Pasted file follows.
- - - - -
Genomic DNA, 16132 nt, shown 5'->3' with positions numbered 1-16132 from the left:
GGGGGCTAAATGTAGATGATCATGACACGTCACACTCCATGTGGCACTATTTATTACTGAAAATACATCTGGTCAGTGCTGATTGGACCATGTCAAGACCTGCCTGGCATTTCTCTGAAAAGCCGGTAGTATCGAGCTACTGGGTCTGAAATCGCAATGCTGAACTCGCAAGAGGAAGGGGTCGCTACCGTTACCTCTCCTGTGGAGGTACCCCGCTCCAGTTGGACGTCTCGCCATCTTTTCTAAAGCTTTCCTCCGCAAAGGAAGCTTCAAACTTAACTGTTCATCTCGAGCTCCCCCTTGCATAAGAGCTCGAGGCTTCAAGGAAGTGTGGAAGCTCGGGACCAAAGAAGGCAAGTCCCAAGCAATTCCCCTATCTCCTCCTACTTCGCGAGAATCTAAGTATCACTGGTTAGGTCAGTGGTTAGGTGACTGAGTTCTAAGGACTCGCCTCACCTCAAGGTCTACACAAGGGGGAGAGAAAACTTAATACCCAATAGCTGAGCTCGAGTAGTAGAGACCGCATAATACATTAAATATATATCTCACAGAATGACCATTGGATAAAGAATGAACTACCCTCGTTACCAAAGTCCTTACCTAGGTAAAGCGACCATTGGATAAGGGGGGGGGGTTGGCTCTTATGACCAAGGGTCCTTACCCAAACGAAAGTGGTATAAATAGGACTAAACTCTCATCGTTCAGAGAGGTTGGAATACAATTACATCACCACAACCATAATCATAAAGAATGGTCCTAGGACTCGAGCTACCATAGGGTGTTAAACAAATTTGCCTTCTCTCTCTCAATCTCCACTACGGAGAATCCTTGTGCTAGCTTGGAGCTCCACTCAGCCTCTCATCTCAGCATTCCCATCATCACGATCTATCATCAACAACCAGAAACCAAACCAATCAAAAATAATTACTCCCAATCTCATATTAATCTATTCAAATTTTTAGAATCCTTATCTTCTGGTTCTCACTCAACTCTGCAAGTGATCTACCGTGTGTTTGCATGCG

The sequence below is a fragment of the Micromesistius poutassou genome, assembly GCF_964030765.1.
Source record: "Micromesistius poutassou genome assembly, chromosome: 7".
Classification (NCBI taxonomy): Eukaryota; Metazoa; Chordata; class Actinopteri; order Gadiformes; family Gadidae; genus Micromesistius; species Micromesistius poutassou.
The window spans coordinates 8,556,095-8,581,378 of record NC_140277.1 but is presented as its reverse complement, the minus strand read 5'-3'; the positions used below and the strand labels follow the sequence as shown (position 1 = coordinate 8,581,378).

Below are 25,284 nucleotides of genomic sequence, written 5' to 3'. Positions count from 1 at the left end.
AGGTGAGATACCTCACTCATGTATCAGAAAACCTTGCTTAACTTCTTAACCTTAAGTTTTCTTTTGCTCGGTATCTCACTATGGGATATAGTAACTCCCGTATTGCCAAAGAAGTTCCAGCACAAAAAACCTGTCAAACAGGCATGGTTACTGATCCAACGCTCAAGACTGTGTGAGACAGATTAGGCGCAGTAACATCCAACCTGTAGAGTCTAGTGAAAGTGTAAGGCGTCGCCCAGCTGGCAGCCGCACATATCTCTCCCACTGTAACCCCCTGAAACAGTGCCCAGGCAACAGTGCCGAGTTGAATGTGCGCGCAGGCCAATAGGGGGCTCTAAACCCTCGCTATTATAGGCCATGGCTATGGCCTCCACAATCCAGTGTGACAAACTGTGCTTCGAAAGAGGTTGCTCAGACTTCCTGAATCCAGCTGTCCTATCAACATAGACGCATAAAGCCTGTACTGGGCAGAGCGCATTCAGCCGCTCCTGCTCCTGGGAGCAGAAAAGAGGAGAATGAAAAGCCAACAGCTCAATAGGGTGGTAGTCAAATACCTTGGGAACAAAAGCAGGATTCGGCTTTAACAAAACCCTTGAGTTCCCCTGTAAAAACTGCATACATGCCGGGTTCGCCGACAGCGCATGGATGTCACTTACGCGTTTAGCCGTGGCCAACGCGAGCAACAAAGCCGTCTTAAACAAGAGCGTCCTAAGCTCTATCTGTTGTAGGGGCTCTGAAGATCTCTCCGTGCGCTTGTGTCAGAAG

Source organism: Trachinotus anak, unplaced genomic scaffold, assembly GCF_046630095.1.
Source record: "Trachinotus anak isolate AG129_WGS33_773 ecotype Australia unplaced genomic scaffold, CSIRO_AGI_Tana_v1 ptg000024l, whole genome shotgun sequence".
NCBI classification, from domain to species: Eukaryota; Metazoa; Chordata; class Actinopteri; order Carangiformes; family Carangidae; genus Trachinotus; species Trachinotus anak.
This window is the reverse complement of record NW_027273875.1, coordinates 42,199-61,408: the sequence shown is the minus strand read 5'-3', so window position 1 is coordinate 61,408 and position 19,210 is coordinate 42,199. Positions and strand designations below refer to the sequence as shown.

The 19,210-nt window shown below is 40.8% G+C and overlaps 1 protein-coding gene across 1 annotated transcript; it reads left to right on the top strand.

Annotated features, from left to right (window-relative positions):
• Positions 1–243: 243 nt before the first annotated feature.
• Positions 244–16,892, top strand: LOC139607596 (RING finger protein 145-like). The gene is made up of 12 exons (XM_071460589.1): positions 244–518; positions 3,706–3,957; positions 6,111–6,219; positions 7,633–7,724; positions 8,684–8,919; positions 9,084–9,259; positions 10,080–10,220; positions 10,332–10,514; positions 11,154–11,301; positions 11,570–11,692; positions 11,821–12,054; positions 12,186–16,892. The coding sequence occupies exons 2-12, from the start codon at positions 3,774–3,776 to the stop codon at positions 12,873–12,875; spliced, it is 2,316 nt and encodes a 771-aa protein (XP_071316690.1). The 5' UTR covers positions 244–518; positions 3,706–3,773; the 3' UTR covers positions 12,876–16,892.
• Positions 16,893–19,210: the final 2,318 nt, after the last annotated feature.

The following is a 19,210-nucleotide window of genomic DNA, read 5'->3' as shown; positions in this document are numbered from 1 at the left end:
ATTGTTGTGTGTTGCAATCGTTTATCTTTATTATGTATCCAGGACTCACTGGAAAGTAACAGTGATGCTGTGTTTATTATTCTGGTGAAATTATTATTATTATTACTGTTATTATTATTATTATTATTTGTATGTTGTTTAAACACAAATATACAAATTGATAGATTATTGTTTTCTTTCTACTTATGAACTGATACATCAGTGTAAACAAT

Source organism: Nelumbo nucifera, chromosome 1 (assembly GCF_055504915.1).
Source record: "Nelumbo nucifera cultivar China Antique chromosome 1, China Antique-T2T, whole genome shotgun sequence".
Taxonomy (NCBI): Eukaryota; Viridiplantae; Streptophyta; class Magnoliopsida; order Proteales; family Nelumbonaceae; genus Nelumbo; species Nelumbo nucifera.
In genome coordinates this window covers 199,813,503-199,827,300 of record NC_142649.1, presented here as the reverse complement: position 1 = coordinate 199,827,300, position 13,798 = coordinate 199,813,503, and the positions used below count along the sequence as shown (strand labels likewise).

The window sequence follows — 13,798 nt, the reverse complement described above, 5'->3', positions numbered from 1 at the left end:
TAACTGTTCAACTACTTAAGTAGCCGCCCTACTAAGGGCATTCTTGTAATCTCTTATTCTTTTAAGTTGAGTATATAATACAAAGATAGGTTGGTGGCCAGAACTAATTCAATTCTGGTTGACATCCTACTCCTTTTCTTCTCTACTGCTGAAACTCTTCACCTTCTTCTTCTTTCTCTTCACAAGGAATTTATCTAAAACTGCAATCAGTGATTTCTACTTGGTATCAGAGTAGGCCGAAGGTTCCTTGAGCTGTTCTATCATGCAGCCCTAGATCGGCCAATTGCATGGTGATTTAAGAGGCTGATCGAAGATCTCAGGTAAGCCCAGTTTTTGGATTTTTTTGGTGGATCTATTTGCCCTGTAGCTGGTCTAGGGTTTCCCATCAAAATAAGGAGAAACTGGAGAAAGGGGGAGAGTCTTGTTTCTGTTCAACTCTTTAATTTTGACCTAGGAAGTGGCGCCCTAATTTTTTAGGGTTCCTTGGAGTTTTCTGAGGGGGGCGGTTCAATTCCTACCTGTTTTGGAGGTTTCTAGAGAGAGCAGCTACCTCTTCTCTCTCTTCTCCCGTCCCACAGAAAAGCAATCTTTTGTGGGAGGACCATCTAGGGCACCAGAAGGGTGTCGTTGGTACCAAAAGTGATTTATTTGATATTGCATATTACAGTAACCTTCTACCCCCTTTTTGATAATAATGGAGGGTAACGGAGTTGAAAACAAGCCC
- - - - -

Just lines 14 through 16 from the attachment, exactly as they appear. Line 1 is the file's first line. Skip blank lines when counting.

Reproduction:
Annotated features, from left to right (window-relative positions):
• Positions 1–243: 243 nt before the first annotated feature.
• Positions 244–16,892, top strand: LOC139607596 (RING finger protein 145-like). The gene is made up of 12 exons (XM_071460589.1): positions 244–518; positions 3,706–3,957; positions 6,111–6,219; positions 7,633–7,724; positions 8,684–8,919; positions 9,084–9,259; positions 10,080–10,220; positions 10,332–10,514; positions 11,154–11,301; positions 11,570–11,692; positions 11,821–12,054; positions 12,186–16,892. The coding sequence occupies exons 2-12, from the start codon at positions 3,774–3,776 to the stop codon at positions 12,873–12,875; spliced, it is 2,316 nt and encodes a 771-aa protein (XP_071316690.1). The 5' UTR covers positions 244–518; positions 3,706–3,773; the 3' UTR covers positions 12,876–16,892.